What if I hire an independent contractor?

You may feel that hiring a caregiver privately will save you money and keep things simpler for your loved one, but be aware of the extra paperwork and legal responsibility this may bring. The law dictates that senior caregivers in the home are not able to be classified as independent contractors. Instead they are considered household employees. This differentiation is important for the following reasons:

  1. As an employee, the responsibility falls on the employer (you or your loved one) to withhold and file payroll taxes. Not doing so is considered tax evasion and you could incur severe penalties and charges.
  2. The senior caregiver could end up paying more in taxes if classified as an independent contractor because he or she will be required to pay self-employment tax. If they don’t keep up with paying estimated tax payments throughout the year, they could face penalties.
  3. By filing as an independent contractor, he or she will be disqualified from unemployment insurance.

What if I work with an in-home care agency?

The reality is, there are a number of reasons why it is more advantageous to use a reputable senior in-home care agency. Tax implications are not the only thing to consider. These are some of the other advantages to using an in-home care agency:

  1. The home care agency will be the employer, and will be responsible for paying your caregiver, including handling all of the tax concerns raised above.
  2. When hiring on your own, the process of background checking and verifying credentials can be overwhelming and cumbersome. The home care agency will conduct national background checks and do thorough investigations into the people they hire. This will include sex offender and motor vehicle records. You can rest assured that the person coming into your loved one’s home has been carefully screened.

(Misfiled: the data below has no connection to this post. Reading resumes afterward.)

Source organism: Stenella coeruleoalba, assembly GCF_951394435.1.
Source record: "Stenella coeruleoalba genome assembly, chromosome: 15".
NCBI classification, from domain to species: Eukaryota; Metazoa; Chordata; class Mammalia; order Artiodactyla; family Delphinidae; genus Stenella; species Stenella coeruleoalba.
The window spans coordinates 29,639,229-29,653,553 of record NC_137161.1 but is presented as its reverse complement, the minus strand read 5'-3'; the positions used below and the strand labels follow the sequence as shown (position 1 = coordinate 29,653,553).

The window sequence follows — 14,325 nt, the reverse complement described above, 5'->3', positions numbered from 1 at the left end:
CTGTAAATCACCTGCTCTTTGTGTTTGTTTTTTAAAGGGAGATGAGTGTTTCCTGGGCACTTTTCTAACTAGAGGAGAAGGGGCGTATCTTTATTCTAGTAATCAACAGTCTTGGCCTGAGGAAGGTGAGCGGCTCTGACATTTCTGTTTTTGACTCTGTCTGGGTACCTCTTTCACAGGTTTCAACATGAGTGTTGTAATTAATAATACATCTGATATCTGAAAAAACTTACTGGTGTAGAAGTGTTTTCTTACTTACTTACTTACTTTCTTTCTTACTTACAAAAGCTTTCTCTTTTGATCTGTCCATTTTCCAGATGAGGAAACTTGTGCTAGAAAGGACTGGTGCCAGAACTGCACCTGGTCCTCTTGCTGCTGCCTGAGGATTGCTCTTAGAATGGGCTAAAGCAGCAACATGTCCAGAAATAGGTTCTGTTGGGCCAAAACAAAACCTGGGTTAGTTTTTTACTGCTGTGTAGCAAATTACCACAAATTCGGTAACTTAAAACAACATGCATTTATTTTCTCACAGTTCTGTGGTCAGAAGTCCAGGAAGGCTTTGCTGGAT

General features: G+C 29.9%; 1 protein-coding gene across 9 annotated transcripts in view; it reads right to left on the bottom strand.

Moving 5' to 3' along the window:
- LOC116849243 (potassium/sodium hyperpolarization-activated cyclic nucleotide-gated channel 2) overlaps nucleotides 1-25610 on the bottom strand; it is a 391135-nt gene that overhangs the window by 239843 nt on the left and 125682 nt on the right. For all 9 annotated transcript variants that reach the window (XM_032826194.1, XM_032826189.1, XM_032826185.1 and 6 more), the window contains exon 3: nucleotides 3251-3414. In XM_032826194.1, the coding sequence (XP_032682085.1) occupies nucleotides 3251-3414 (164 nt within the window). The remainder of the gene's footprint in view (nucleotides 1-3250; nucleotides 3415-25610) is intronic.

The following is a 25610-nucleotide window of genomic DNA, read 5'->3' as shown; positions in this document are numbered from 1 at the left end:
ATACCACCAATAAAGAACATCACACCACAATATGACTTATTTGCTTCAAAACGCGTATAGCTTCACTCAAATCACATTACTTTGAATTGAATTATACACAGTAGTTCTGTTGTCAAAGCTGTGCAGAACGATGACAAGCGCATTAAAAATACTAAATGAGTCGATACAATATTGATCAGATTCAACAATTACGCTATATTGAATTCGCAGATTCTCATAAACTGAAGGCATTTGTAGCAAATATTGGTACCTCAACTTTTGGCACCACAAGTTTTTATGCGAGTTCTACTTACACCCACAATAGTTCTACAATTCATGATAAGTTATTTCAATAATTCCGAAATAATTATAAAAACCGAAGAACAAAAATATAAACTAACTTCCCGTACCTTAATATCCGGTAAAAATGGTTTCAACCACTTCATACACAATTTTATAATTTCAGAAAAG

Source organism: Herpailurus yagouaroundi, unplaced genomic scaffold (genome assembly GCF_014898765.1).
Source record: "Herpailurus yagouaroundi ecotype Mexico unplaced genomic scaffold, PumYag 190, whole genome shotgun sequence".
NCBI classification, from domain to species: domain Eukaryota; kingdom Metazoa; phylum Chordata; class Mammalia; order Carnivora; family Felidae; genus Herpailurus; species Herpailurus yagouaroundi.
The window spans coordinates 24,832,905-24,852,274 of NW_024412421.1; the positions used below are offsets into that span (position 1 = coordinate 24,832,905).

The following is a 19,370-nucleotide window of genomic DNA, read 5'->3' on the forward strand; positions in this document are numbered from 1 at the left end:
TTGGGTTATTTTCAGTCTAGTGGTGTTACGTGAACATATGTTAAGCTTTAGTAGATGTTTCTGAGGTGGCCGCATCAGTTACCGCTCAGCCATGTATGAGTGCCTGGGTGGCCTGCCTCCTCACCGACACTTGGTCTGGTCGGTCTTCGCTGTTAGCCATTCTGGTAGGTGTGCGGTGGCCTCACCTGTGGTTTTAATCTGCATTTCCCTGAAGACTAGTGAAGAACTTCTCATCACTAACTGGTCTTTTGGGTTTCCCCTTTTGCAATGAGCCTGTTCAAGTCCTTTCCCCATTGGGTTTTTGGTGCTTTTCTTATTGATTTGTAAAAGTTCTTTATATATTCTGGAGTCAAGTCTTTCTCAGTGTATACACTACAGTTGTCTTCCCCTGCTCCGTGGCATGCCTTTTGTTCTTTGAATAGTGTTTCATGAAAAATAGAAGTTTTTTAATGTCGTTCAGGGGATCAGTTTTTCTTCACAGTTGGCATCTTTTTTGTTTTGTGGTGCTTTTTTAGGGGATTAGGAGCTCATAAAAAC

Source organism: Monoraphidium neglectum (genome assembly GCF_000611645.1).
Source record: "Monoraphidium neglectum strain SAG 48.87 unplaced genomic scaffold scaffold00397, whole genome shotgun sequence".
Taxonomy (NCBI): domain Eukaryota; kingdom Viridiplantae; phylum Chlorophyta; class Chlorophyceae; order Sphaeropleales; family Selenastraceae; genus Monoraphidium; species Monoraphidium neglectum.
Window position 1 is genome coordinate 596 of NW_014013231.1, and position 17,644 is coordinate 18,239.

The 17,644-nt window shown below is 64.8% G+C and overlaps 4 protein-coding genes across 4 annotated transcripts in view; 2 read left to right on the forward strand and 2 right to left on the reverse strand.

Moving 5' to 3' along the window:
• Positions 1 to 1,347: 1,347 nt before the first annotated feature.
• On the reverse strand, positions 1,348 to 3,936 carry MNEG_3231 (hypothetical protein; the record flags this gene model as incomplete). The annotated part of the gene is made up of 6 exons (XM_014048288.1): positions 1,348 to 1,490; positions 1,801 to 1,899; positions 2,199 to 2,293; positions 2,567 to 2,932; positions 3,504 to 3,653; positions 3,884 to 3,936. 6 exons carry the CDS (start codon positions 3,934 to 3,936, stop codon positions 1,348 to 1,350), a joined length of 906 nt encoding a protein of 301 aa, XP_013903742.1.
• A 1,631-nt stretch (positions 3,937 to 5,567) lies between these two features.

3. Law requires companies to employ only individuals who may legally work in the United States – either U.S. citizens or foreign citizens who have the necessary authorization. A licensed home care agency is going to verify this eligibility and ensure that the caregiver has a valid social security number.
  4. The home care agency is required to provide on-going supervision and training of the caregivers and ensure that their licenses and credentials stay up to date.
  5. The home care agency will provide both liability insurance as well as worker’s compensation insurance. This is important to consider since personal in-home care can often involve manual labor such as lifting and transferring, so the likelihood that the caregiver could be hurt on the job is higher in this industry than others.

Most senior caregivers become like a part of the family. So you will ultimately want to protect both your loved one’s interest as well as the caregiver’s. Using a reputable home care agency to manage and administer the employment side of things keeps things running smoothly. It helps the relationship to stay positive and allows you and your caregiver to focus on what is most important: the care and well being of your loved one.

About the Author: Pam Reynolds, CMC is the President and co-owner of Allegiance Aging Care Services. Pam has spent almost fifteen years working in senior care including long term care facilities and home health care. Her higher education is in Social Work, and she has been credentialed as both a certified Geriatric Care Manager and Licensed Assisted Living Administrator. Read more about Pam and her team of Aging Care Professionals here



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